The daily Nebraskan. ([Lincoln, Neb.) 1901-current, August 03, 1965, Image 1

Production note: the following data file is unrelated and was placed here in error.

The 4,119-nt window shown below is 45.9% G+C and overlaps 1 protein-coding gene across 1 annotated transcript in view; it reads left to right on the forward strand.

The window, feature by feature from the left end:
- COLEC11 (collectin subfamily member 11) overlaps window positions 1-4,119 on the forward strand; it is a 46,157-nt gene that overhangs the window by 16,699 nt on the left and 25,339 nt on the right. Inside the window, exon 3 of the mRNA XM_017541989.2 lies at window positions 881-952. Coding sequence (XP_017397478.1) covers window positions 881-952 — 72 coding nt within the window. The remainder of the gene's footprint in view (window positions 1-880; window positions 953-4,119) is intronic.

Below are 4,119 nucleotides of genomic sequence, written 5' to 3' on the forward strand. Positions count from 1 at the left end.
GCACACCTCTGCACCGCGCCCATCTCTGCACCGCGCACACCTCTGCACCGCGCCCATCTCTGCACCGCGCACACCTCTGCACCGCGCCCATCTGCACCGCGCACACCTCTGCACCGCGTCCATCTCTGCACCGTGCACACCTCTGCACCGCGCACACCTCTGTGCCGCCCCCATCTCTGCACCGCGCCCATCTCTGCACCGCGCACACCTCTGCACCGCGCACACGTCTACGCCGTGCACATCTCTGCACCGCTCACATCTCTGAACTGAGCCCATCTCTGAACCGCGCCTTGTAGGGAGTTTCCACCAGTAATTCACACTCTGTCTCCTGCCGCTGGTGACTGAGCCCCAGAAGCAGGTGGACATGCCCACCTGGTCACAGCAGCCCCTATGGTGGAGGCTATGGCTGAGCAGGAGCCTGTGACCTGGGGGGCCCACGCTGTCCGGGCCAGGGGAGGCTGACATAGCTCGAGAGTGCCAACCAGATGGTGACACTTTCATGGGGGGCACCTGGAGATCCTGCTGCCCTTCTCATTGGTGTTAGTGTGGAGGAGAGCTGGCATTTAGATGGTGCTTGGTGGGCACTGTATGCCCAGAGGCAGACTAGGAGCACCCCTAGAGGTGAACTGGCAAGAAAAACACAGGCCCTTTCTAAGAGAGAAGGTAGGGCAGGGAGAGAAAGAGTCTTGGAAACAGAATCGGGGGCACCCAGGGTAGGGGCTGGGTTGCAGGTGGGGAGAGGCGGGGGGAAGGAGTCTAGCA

Life is a wave, which in no two consecutive moments of its existence is composed of the samP articles. John Tyndall Tuesday, August 3, 1965 J-Schooi Names Teacher A former Nebraska resident has been named as a faculty member in the advertising sequence at the School of Journalism, as well as faculty adviser to student publica tions at the University, ac cording to Albert Book, head of ' the advertising sequence at the School of Journalism. Mrs. Wilma Crumley, pres ently from Columbia, Mis souri, will teach basic courses, newspaper advertis ing and conduct research, both applied and theoretical, Book said. She has had ten years of newspaper experience doing local display advertising sales. She has worked with the Fremont Guide and Trib une and Lincoln Journal and Star In Nebraska and in Kan sas with The Manhattan Mer cury. She has also writen var ious articles for professional publications. In addition, Mrs. Crumley, has taught in the School of Journalism at the University of Missouri and at Stephens College, Columbia Missouri. Mrs. Crumley is a native f Shelton, Nebraska. Her undergraduate work was at Midland College in Fremont, Nebraska. She received her Master's Degree from the University of Misouri and will receive her Doctorate there this sum mer. She is a member of Gam ma Alpha Chi, Kappa Tau Al pha, Phi Delta Epsilon and Cardinal Key. Theatre Production Tickets Available Tickets for the Univer sity Theatre's production, "The Rainmaker" may still be purchased today or to night for the production to night. The play was presented at Howell Theatre last night, and will be presented again tonight at 8:00. Football Practice Begins By Harry Argue Practice begins August 30 for Nebraska's Big Eight football champions, with some 80 squad members expected to report. It will be the first time that fall practice will start before September 1. That is due to the start of classes on Sep tember 13, which is earlier than usual. The first game is against Texas Christian on Septem ber 1$ In Memorial Stadium, which will have been expand ed to a seating capacity of 52,450. Other non-conference battles will be at the Air Force Academy the follow ing Saturday, and Wisconsin on October 9 in Lincoln. The Initial conference game with be October 2 'in Mem- rial Stadium with Iowa State, last year's cellar dweller. Ok lahoma will again close out the schedule by coming to miiiiiimiiiiiiiiiiiiiitiiiiiiiiiiHHiiiiiim IMethod of i There, are two methods of learning, according to Dr. Bruno Furst, in his book, "The Practical Way To A Bet ter Memory." A student may determine by which method he learns by taking the following simple test. Read the following ten words (or any other ten) to a friend and have him write down the first word that comes into his mind when he hears the word. eow bed book gun wall win house treat tree trust After the test has been tak oitTrfeir - mmmmim j ) m LIBRARY Vpgjg Mis-ajM i , University of Nebraska: E By Priscilla Mullins , 1 How much is the University expanding? How much will it expand within the next few years? What deter- I mines the extent of expansion? s In a series of articles this summer, the Summer Ne- 1 braskan has attempted to answer the first of these ques- f tions by presenting a picture of present-day expansion. The business of planning for the University is a big business a big business that keeps many people busy 1 year after year trying to keep up with the trends of en- p rollment and education. For, according to Carl Donaldson, business manager for the University, planning for expansion is a matter of "guessing what the University is going to need." It is partly a matter of adjusting to trends year after year refining plans to meet changes and partly a I matter of "trying not to get in a corner." I The University is expanding at a great rate, ac- cording to Donaldson, who noted that "We're adding the 1 equivalent of a Nebraska Wesley an to the student popula- tion every year." Expansion takes the form not only of new buildings. 1 but also appears in the remodeling of the interiors of older buildings. 1 One new aspect to the campus which will be ap- 1 pearing in the next few years, according to Donaldson, is more intense outside lighting for the campus. Within 1 the next few years he estimated that $75,000 would be L spent for this. The reason, he said, is that many classes I will be held in early morning and late evening, in an attempt to accommodate the increased enrollment. 1 Horizontal Versus Vertical Presently, Donaldson said, the University planners f are studying how best to increase the size of the Ne- 1 braska Union. This is a matter of vertical versus hori- zontal expansion, he said. I He noted that by the time the University population I reaches 25,000 the expansion will be both horizontal and I vertical. "I don't think that we'll have many more low 1 buildings even class buildings," he said. Proximity As A Factor P Another of the many factors the University planners I must consider is proximity. "We can't expect a student to have a class in a building Jialf-way to East Campus I and then the next one on the main part of the campus 1 and then make it back to the first building." f He noted that the solution to such a problem, would 1 be to use one building for more classes for the students I living in dormitories near it. For instance, the new f- Abel Hall and the girls' dormitory being constructed next 0 to it are right across the street from Nebraska Hall. 1 Within the next two years another dormitory will be un- der construction north of Nebraska Hall. 1 In such a case, Nebraska Hall makes an ideal place 1 for these students to have many of their classes. At I present, only 36 per cent of the building is being utilized, 1 according to Donaldson. He noted that each floor of fniiiiiiiiiiiiiiiiiiiiiiiiiiiiiiiii Lincoln on Thanksgiving Day, November 25. That skirmish will be televised nationally. The Cornhuskers will be out to win their third straight Big Eight title and keep Coach Bob Devaney in his current status as the nation's winningest coach. Devaney, who has been teaching at numerous football clinics across the nation this sum mer, will have 25 lettermen returning from last year's Cotton Bowl squad to build from. According to Bryant. De vaney feels the squad should be better, personnel -wise, both on offense and defense. Nine of eleven starters from last season's defensive team, which ranked second nation ally in total defense, will be back. Six of eleven offensive starters will be returning. The team appears strong Learning Important To Students en, examine the words which were associated. Do they sound like the original word, or are they merely associated with it? Herein lies the difference. The visual, or eye-minded person will come up with words which are associated with the word. For instance, if tye word was'sun', the eye minded person would have written a pattern word, such as 'moon' : or 'bright.' The acoustical, or ear-minded per son would have written a ton al equivalent, such as 'gun' or 'run.' Such a realization of meth od of learning can be of im portance to the student, ac cording to Furst. "The acutely ear-minded student cannot do better than iiiiiiiiiiiiiiiii!!!!!'!iitiiiiim iiiiniimmniiiiiiiiiiiiiiii i Mnmiiiiiiiiiiiiiiiiiiiiiiiiiimiiiiiiiiiiim xpansion August 30 est at the ends with such standouts as Freeman White, Tony Jeter, Langston Cole man,' Mike Grace, and Bill Haug leading the way. The middle of the line will be held down by AH-American candi date Walt Barnes. A big problem for the team though, is the offensive interior line with only Dennis Carlson com ing back. The team should be very strong at quarterback with the Big Eight's leading pass er, Bob Churchich, and 1963 star Fred Duda, now fully recovered from a broken leg in last year's Iowa State game. Wayne Weber can al so be expected to see action as the signal caller. The rest of the backfield also looks good with Cotton Bowl star Harry Wilson and Frank Solich both back to zip through opposing lines. choose lecture courses, since what he hears makes the deepest impression on his memory. Furthermore, he should not take too many notes but confine himself to cue words. "The opposite, of course, holds true for the eye-minded. By reading, he can master his lessons in a fraction of the time that his attendance at lectures would consume." No student is 100 per cent ear-minded or eye-minded, however, according to Furst. But an awareness than such distinctions do exist can help a student take advantage of his best method of learning. Furst also noted economy of study can be effected by observing one's sleeping hab Lincoln, Nebraska Is Constant Nebraska Hall is equivalent to the entire Administration Building. Thus, the building has great possibilities for many classes, he said. Donaldson said that in planning, it is felt that walks between classes should take no more than ten minutes. If the time is extended, this would take valuable time from the class day, he said. Skating Rink Being Planned j Of special interest to students in a sculpture garden- I skating rink to be located between Sheldon Art Gallery I and the new music building. This is still in the planning stages according to Donaldson. The idea for the garden was included in the Sheldon bequest to the University. The garden would have a water fountain, sculpture items and a shallow reflecting pool. The pool would bo ideal 1 for freezing in the fall and winter for student skating, Donaldson said. 1 Will East and City Campus Meet? The question of whether or not city and East Cam- rf pus will ever meet is answerable in two observations, g Since 1945 the University has expanded twice as much as i it did in its first 40 years. Also, the University is stuck in terms of expanding to the north, south and west. On the north, the Interstate blocks University progress, on 1 the south, the City of Lincoln blocks University progress and on the west the railroad stands in the way. I The only direction left is east, and straight out to East Cammis. "It would be natural that the two would grow together," according to Donaldson. The only ques- tion is when. The University has many plans for expansion. Li i Donaldson's office there are a number of maps showing I the land owned by the University, leased by the Uni- versity and that privately owned. Plans for future de- velopment are shown on the maps in the form of num- f bers. And there are many numbers. How About Money? 1 The only question remaining is where the money 1 will come from for all this expansion. "It depends on the ability of the taxpayer," Donaldson said. The dormi- tories are self -sustaining; the athletic facilities pay for themselves through ticket sales; and the Student Union is paid for through student fees. I The remaining buildings must be taken care of through tax money appropriated through the Nebraska Legislature. What Is Education Worth? He noted that students today will be taxpayers some day and when they are, they should stop and ask them selves: "What would I have been if I hadn't had it?" "The American public usually comes through," Donaldson added. "You folks determine what will happen." Parents Participate In Univ. Orientation Parent participation in the University of Nebraska's parent-student summer orienta tion program is on the rise ac cording to Dr. Curtis Siemers, coordinator of student activi ties. The special day-and-a-half sessions give incoming fresh men and their parents the opportunity to visit with Uni versity faculty, students and administrators. The program is in its second year of oper ation. Siemers said a comparison with last summer shows that there will be both an increase in the total number of partici pants this year students and parentsand in the ratio of parents to students attend ing. He explained that 2,000 par ticipants have already attend ed and said he expects a to tal of 4,000 by the end of the summer. This is in contrast with 2,400 students and par ents who attended last year. its. Those who retire early and are soon sound asleep, can achieve far more econ omy of study early in the morning than their counter part who can stay alert late in the morning. Bv extensive research into memory retention, a general rule may be stated that a sample requiring 68 repeti tions to memorize in one day can be achieved with only 38 repetitions if spread over a a three day period. Thus, the 'last day cramming' can be a strategic waste of time, Furst said. He also pointed out that In reviewing problems before sleep, the restricted but ef fective consciousness can often solve them by the time the person awakens. ffe On. yfJ ft II D Pf7 7D iiiiiiiiiiiiiriiiiiiiiiiiiiiiiiiii!iiiiiiiiiiiiiiiiiiiii Finals 'Torment9 Is Here By Pat neidenreich Darkening the future of many summer school stu dents is the scheduled tor mentfinals. Response from several stu dents may emphasize their woe. Mrs. Irene Burritt of Osceo la said. "I've been keeping up pretty well except for the last few weeks. Cram? You mean there's a different way?" Jim McCall, graduate stu dent, said he was going to cram for one course; his oth er class has no final. Many students have been attempting to keep up. Sandra Petersen said she should not be cramming be cause she had outlined her reading assignments. She plans to review these outlines, class notes and lecture notes. Other students are being more leisurely about finals. Paula West said she'd study whenever she found time be cause of a report and paper due. Then there is the carefree student: "I'm not going to be studying for finals," said Jane Rhoades. "I never study for finals." Love Library Changes Hours Hours for Love Library will be changed for the post ses sion in August. The library will be open from 8 a.m. until noon on Mondays, Wednesdays and Fridays. It will be closed the remaining hours of each week. The west door will be open to visitors and for research, however. August Interest The August session of sum mer school will offer Teachers College courses ranging from Electronics and Electricity to Audio-Visual Methods to fun damentals of education ad ministration. Six courses will be offered in this session, which is sched uled to run from August 9 to August 27. The post session is expected to attract 250 teach ers, according to Dr. Frank Sorenson, Director of Sum mer Sessions. A workshop will be offered in the use of science resources and in the teaching of elemen tary education. The class will be composed primarily of teachers from the Lincoln area who will visit museums, the planetarium, and other community science attractions In addition to studying labor atory equipment. An educational administra tion course will be offered which will include a study of the administration of the Lin coln Public Schools and prob ably two other school sys tems. The people enrolled in this course will go to the towns involved and conduct a practical examination of the system, not just hear lectures on it. Sorenson speculated on the future of the August session of Friday To Mark Largest Summer Commencement The largest summer com mencement in the history of the University will be held at 7:30 p.m. this Friday at Pershing Auditorium. Of approximately 575 grad uates to be honored Friday night, about 45 will receive doctorates and about 220 will receive master's degrees, ac cording to Shirley Thomsen, assistant registrar. Mark Gruett, a student in tun,. The campus ' '';i'",".,!-:rivw(;l mri 4- . ;. ' k r-1 i business! v Km1? I 3wr j Index to Inside Pages MOTORCYCLES PROVING DANGEROUS - The motor cycle fad in Lincoln is becoming dangerous. Two University students, one a football player for the Cornhuskers were injured recently. See Page 2 GALLERY CAT Sheldon Art Gallery comes complete with its own cat. For the story of Minerva and his antics, see Page 3 KISSING CAN BE DANGEROUS A story out of the past proves this statement. See Page 4 Progress, therefore, is not on accident, but a necessity ... It is a part of nature. Herbert Spencer No. 8 Session Mounts summer school. For soma time the University discour aged attendance at these ses sions, and for a time the only course offered was one in pub lic health which was required for a teaching certificate. The number of persons in terested in this session is in creasing every year. Next summer the August session will be lengthened to four weeks with some courses of fered in the College of Arts and Sciences as well as Teachers College, Sorenson said. Sorenson said that the four week session has a possible attraction for students who do not want to give up a full eight weeks of their summer vacation, but who do need to take some extra work. With the growth of this four week session, the University is expected to expand its serv ices to accommodate the in creased number of students, according to Sorenson.' Pres ently the Student Union and Library operate on a rather limited schedule during Au gust, he said. With the growth of this session a dormitory will probably be kept open in August. The expansion of this pro gram will have the facilities of the University in use al most 12 months of every year. the University School of Mus ic, will be the soloist at the ceremonies, which w il 1 be presided over by Chancellor Clifford Hardin. Dr. A. C. Breckenridge, vice chancellor and Dean of Faculties, will act as Master of Ceremonies. The Rev. Arth- jur Slaikeu, pastor of First I Baptist Church, will deliver the invocation and benedic tion. 1 1 scene this week.